February 27, 2019
 
Today’s Top Story

Study: What Is the Lifespan of a Knee Implant?

A systematic review published online in The Lancet determined how long a patient can expect their knee implant to last. Researchers queried MEDLINE and Embase for relevant case series and cohort studies published through July 21, 2018. Eligible articles reported 15 year or more survival of primary total knee replacement (TKR) and unicondylar knee replacement (UKR) in patients with osteoarthritis. National joint replacement registry reports were also reviewed and assessed separately. Thirty eligible articles spanning 33 case series provided data on all-cause survival for 6,490 TKRs (26 case series) and 742 UKRs (seven case series). There were no available case series for 25-year TKR survival. Australian and Finnish registry data provided 47 series spanning 299,291 TKRs and five series reporting on 7,714 UKRs. UKR 25-year estimated survival was 72 percent, per the database data; 25-year TKR and UKR survival rates were 82.3 percent and 69.8 percent, respectively, per the registry data. The researchers believe the registry data is more accurate.

Read the study…

 
 
Other News

Study Measures Risk of Dislocation in Lumbosacral Spinal Fusions Prior to THA

Patients who undergo lumbosacral spinal fusions before total hip arthroplasty (THA) may have greater odds of dislocation within the first six months, according to a study published online in The Bone & Joint Journal. Between 1998 and 2015, 84 patients (97 THAs) underwent spinal fusion prior to primary THA. Patients were stratified into three groups based on lumbar fusion length and whether the sacrum was involved; they were matched 1:2 to primary THA patients who did not undergo spine fusion. One-year dislocation rates were 5.2 percent in the fusion group and 1.7 percent in the control group. Dislocation rates did not significantly differ between control patients and patients without a sacral fusion. When the sacrum was involved, the rate of dislocation was significantly higher than in controls, with longer lumbosacral fusions associated with more dislocations.

Read the abstract…

 
 
Study Associates Age with Increased Contralateral Tendon Rupture after Achilles Tendon Rupture

According to a retrospective review published online in Knee Surgery, Sports Traumatology, Arthroscopy, age between 30 and 39 years was a risk factor for contralateral tendon rupture among Achilles tendon rupture patients. Researchers reviewed medical records for 226 consecutive Achilles tendon rupture patients and conducted telephone surveys to obtain patient characteristics and contralateral Achilles tendon rupture data. Cumulative incidences of contralateral Achilles tendon rupture at one, three, five, and seven years after Achilles tendon rupture were 0.4 percent, 1.8 percent, 3.4 percent, and 5.1 percent, respectively. Age between 30 and 39 years at the time of Achilles tendon rupture was the only significant risk factor associated with contralateral Achilles tendon rupture.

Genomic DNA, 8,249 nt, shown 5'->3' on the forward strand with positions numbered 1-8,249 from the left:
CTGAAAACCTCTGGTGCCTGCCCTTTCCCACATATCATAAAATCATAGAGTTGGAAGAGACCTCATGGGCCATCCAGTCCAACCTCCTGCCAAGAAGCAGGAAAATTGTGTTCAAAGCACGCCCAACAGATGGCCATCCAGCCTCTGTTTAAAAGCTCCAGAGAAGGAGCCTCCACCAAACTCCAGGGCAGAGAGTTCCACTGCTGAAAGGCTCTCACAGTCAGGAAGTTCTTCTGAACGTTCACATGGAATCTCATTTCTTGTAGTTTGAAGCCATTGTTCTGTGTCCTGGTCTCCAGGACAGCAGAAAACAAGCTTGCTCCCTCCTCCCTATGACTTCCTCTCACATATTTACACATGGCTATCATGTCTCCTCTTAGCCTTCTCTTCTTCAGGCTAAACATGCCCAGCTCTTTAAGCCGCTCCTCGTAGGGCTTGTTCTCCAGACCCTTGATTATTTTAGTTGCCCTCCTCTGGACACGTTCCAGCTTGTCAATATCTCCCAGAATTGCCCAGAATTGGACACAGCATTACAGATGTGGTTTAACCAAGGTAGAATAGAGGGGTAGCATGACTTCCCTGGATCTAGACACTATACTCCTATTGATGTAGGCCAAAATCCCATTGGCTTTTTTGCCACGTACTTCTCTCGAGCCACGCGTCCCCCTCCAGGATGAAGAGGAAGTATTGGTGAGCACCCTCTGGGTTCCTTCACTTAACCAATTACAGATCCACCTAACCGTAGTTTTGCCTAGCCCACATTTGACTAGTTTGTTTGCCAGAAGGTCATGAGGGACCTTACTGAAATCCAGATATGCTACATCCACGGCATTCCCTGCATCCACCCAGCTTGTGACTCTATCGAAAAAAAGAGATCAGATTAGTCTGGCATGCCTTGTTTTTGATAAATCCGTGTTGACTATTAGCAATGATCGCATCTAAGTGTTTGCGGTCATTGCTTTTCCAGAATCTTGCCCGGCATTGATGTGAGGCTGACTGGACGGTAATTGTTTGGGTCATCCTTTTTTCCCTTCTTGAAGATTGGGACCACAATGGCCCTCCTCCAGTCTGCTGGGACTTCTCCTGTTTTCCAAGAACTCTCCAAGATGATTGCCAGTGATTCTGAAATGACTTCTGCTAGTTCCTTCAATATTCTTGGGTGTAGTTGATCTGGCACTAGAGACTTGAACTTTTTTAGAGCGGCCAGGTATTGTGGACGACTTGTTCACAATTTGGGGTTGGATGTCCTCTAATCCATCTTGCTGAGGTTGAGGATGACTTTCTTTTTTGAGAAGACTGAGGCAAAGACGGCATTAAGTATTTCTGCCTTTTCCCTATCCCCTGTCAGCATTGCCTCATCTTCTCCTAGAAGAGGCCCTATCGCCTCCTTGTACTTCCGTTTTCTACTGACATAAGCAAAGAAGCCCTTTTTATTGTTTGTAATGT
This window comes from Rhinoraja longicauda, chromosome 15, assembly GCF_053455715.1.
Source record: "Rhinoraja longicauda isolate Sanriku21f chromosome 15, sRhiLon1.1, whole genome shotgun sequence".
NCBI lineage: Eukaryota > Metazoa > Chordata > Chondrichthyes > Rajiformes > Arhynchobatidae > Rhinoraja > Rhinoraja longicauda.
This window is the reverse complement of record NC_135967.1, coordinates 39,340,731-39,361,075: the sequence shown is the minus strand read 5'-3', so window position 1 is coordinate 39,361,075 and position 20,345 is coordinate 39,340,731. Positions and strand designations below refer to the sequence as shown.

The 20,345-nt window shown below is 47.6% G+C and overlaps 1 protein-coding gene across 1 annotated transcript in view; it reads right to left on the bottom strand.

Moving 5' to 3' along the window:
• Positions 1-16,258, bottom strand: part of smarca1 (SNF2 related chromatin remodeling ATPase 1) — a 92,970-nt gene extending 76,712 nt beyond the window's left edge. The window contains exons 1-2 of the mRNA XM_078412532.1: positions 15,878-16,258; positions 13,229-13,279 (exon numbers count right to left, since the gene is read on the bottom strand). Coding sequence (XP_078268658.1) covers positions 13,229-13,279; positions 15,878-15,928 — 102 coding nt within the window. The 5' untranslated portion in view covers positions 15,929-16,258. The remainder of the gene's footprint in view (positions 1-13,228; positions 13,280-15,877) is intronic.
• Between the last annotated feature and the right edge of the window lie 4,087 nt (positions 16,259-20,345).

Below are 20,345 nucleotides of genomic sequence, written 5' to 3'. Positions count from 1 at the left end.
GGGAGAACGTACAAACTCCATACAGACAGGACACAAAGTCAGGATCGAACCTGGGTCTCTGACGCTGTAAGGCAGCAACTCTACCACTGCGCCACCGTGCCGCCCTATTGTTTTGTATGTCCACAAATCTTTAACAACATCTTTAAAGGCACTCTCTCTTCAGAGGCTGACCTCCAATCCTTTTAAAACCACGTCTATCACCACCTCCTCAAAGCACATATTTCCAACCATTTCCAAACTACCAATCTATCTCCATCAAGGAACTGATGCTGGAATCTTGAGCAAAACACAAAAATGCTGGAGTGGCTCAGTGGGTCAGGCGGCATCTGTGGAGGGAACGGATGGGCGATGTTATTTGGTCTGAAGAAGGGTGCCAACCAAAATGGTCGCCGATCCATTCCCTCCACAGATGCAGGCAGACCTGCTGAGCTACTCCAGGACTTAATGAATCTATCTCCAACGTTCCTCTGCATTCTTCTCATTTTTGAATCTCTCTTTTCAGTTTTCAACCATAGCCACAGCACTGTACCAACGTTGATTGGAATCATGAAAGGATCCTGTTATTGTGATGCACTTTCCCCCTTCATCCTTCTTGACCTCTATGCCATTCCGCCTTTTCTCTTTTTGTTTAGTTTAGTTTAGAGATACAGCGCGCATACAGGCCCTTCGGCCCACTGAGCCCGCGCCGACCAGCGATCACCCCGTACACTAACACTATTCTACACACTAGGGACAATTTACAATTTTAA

Read the abstract…

 
 
Study: Outcomes for Tuberosity Healing in Older rTSA Patients with Humerus Fractures

A retrospective study published in the February issue of the Journal of Orthopaedic Trauma found that using a low profile onlay fracture stem to treat older reverse total shoulder arthroplasty (rTSA) patients with acute three- and four-part proximal humerus fractures could be associated with a high tuberosity union rate. Researchers reviewed data on 55 patients older than 65 years who underwent rTSA with a dedicated low profile onlay fracture stem using variable tuberosity fixation. The repaired greater tuberosities had an 83 percent union rate. Greater tuberosity union was associated with greater active external rotation.

Read the abstract…

 
 
 
Study Compares Efficacy of Intraoperative Anti-PJI Agents

A study published online in The Journal of Arthroplasty found that povidone-iodine (PI) may be superior to other antiseptics in preventing periprosthetic joint infection (PJI) during primary total joint arthroplasty. Researchers compared the minimal inhibitory concentration (MIC) for PI, chlorhexidine gluconate (CHG), and vancomycin powder (VANC) against Methicillin-resistant Staphylococcus aureus, Staphylococcus epidermidis, Haemophilus influenzae, Pseudomonas aeruginosa, Burkholderia cepacia, and Escherichia coli. Time to death time points were zero, three, 30, and 60 minutes. The MICs were 0.63 percent for PI; 0.0031 percent for CHG; and 1.56 μg/mL for VANC. PI successfully killed all seven bacterial isolates at each time point.

Read the abstract…

 
 
 
AAOS Now

Patient Safety Committee Discusses How Professionalism Can Limit Psychological Harm

Professionalism issues, such as ineffective communication and poor team dynamics, can sometimes result in medical errors and harms. At a recent patient safety roundtable at the AAOS headquarters in Rosemont, Ill., the AAOS Patient Safety Committee discussed the advantages and disadvantages of professionalism as a framework for emphasizing the importance of surgeons receiving training and practicing these essential skills to avoid psychological harm in the current high-paced practice environment.

Read more…

 
 
 
Your AAOS

Apply for the Shoulder & Elbow Program Committee Member Position

The Shoulder & Elbow Program Committee has an open member position. Over the course of a three-year term, the member will grade symposium in May and abstracts in June and July. The chair may serve as a moderator for paper sessions and critical evaluator of courses at the Annual Meeting. The application deadline is April 22.

Learn more and submit your application…(member login required)

 

Leave a Comment

Error! This email is not valid.